Single Layer Perceptron Before getting into the hardware specific details, this course will cover a bit of info about how CNNs work and what are they used for. CNNs are widely used in applications in image and video recognition, thus they certainly stirred up interest in the automotive world. CNNs, like neural networks, are made up of neurons with learnable weights and biases. Each neuron receives several inputs, takes a weighted sum over them, passes it through an activation function and responds with an output. The basic structures of neural networks are perceptrons. The perceptron is depicted in the below figure: The perceptron consists of weights (including a special weight called bias) , summation processor and an activation function There also is an extra input node called a bias, which is a bit of All the inputs are individually weighted, added together and passed into the activation function. Every activation function (or non-linearity) takes a single number and performs a certain fixed mathematical operation on it. There are several activation functions that are encountered in practice: Sigmoid: takes a real-valued input and squashes it to range between 0 and 1 σ(x) = 1 / (1 + exp(−x)) tanh: takes a real-valued input and squashes it to the range [-1, 1] tanh(x) = 2σ(2x) − 1 ReLU: ReLU stands for Rectified Linear Unit. It takes a real-valued input and thresholds it at zero (replaces negative values with zero) f(x) = max(0, x) The main function of Bias is to provide every node with a trainable constant value (in addition to the normal inputs that the node receives). Multi Layer Perceptron A Multi Layer Perceptron (MLP) contains one or more hidden layers (apart from one input and one output layer). While a single layer perceptron can only learn linear functions, a multi layer perceptron can also learn non – linear functions. All connections have weights associated with them, each layer having its own bias. The process by which a Multi Layer Perceptron learns is called the Backpropagation algorithm. Initially all the edge weights are randomly assigned. For every input in the training dataset, the Neural Network is activated and its output is observed. This output is compared with the desired output that we already know, and the error is “propagated” back to the previous layer. This error is noted and the weights are “adjusted” accordingly. This process is repeated until the output error is below a predetermined threshold. The process of "adjusting" the weights makes use of the Gradient Descent algorithm for minimizing the error function, which we will not go into details about. Convonlutional Neural Networks
Product Release Announcement Automotive Microcontrollers and Processors NXP Vision Toolbox for S32V234 – 1.1.0 Austin, Texas, USA April 9th, 2019 Automotive Microcontrollers and Processors Model-Based Design Tools Team at NXP Semiconductors, is pleased to announce the release of the Vision Toolbox for S32V234 1.1.0 RFP. This release supports Computer Vision and Machine Learning applications prototyping with MATLAB® for NXP’s S32V234 Automotive Vision Processors. DownloadLocation: http://www.nxp.com/webapp/swlicensing/sso/downloadSoftware.sp?catid=NXP_VISION_TOOLBOX Activation link http://www.nxp.com/webapp/swlicensing/sso/downloadSoftware.sp?catid=NXP_VISION_TOOLBOX Technical Support NXP Vision Toolbox for S32V234 issues are tracked through NXP Model-Based Design Tools Community space Release Content (updates relative to previous version) A quick guided tour into the Vision Toolbox main features supported in this release can be watched here: Machine Vision Algorithm development using Vision Toolbox | NXP Compatible with NXP Vision Software Development Kit for S32V2 RTM 1.3.0 libraries and build tools; Cascade classifiers support, trained from OpenCV using HAAR and LBP features; KALMAN Filter support; Machine Learning support with MATLAB® pretrained CNN/Deep Learning Toolbox and code generation for S32V234 ARM A53; Ready to run examples that can be executed in MATLAB® simulation or directly on S32V234 HW: Faces / Pedestrians / Lanes Detection applications; CNN SqeezeNet / GoogLeNet / AlexNet applications; MATLAB® Integration The NXP Vision Toolbox extends the MATLAB® Computer Vision System, Image Processing and Deep Learning toolboxes experience by allowing customers to evaluate and use NXP’s Vision SDK RTM 1.3.0 and NXP S32V evaluation boards (EVB and SBC) solutions out-of-the-box with: NXP Support Package for S32V234 Online Installer Guide Add-on; NXP_Vision_Toolbox_for_S32V234 Package integrated with MATLAB® environment in terms of installation, documentation, help and examples; Target Audience This release is intended for technology demonstration, evaluation purposes, computer vision and machine learning prototyping with S32V234 microprocessors and S32V SBC & EVB boards Useful Resources NXP Vision Toolbox Home page Other useful documents can be found on Toolbox Home page Documentation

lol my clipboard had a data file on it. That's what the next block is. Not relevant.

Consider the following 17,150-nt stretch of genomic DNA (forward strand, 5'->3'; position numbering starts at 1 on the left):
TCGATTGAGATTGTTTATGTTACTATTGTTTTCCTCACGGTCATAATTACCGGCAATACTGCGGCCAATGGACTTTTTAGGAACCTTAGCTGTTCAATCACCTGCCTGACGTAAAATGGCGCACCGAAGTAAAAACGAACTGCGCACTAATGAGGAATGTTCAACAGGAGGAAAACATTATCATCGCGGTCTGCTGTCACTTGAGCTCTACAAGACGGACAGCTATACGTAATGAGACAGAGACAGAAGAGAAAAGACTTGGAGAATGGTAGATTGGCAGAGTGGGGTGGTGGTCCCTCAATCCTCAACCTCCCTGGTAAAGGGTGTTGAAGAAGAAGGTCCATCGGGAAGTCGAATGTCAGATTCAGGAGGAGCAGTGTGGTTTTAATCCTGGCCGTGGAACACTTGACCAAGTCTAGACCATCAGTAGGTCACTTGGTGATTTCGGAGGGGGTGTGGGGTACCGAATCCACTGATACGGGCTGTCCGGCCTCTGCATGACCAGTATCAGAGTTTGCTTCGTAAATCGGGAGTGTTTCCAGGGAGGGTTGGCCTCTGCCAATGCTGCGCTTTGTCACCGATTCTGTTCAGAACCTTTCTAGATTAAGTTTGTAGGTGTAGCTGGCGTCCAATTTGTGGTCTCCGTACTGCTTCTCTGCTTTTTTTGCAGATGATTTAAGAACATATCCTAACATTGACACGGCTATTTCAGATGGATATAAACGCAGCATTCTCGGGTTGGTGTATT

Product Release Announcement Automotive Microcontrollers and Processors NXP Vision Toolbox for S32V234 - 2018.R1 Austin, Texas, USA November 19, 2018 Automotive Microcontrollers and Processors Model-Based Design Tools Team at NXP Semiconductors, is pleased to announce the release of the Vision Toolbox for S32V234 2018.R1. This release supports computer vision applications prototyping on MATLAB® for NXP’s S32V234 Automotive Vision Processors. Download Location: http://www.nxp.com/webapp/swlicensing/sso/downloadSoftware.sp?catid=VISION-MATLAB_v2018.R1 Activation link http://www.nxp.com/webapp/swlicensing/sso/downloadSoftware.sp?catid=VISION-MATLAB_v2018.R1 Technical Support NXP Vision Toolbox for S32V234 issues are tracked through NXP Model-Based Design Tools Community space Release Content Automatic C++ code generation from MATLAB® m-scripts for S32V234 Automotive Vision Processor ARM® A53 and APU Embedded Processors; Support for APEX programming based on: APEX Core Framework (ACF) using APEX Kernels m-script wrappers and graphs APEX Computer Vision (APEXCV) using m-script wrappers over VSDK classes MEX support for APEX emulation in MATLAB®. All classes from VSDK BASE are supported in emulation to allow users fast prototyping in MATLAB® simulation environment and bit-exact comparison against NXP hardware. Compatible with NXP Vision Software Development Kit for S32V2 RTM 1.2.0+HF1+HF2 libraries and build tools; Support for NXP SBC-S32V234 and S32V234-EVB. The generated code can be built, downloaded and run on the NXP targets directly from MATLAB®; Support for NXP S32V ISP camera object in MATLAB®. Users can capture video frames in real-time from S32V ISP and process data directly in MATLAB for various algorithms development; Ready to run examples from MATLAB® that can run in Simulation or S32V234 for: Faces / Pedestrians / Lanes Detection applications; APEX Kernels examples: e.g., Sobel, Gauss, Rotate, etc.; APEX Computer Vision examples: e.g., remap, resize, rgb2gray, etc.; IO Examples: video input, video reader, s32v ISP camera; MATLAB® Integration The NXP Vision Toolbox extends the MATLAB® Computer Vision System and Image Processing toolboxes experience by allowing customers to evaluate and use NXP’s Vision SDK RTM 1.2.0 and NXP S32V evaluation boards (EVB and SBC) solutions out-of-the-box with: NXP Support Package for S32V234Online Installer Guide Add-on; NXP_Vision_Toolbox_for_S32V234 Package integrated with MATLAB® environment in terms of installation, documentation, help and examples; Useful Resources NXP Vision Toolbox Home page Other useful documents can be found on Toolbox Home page Documentation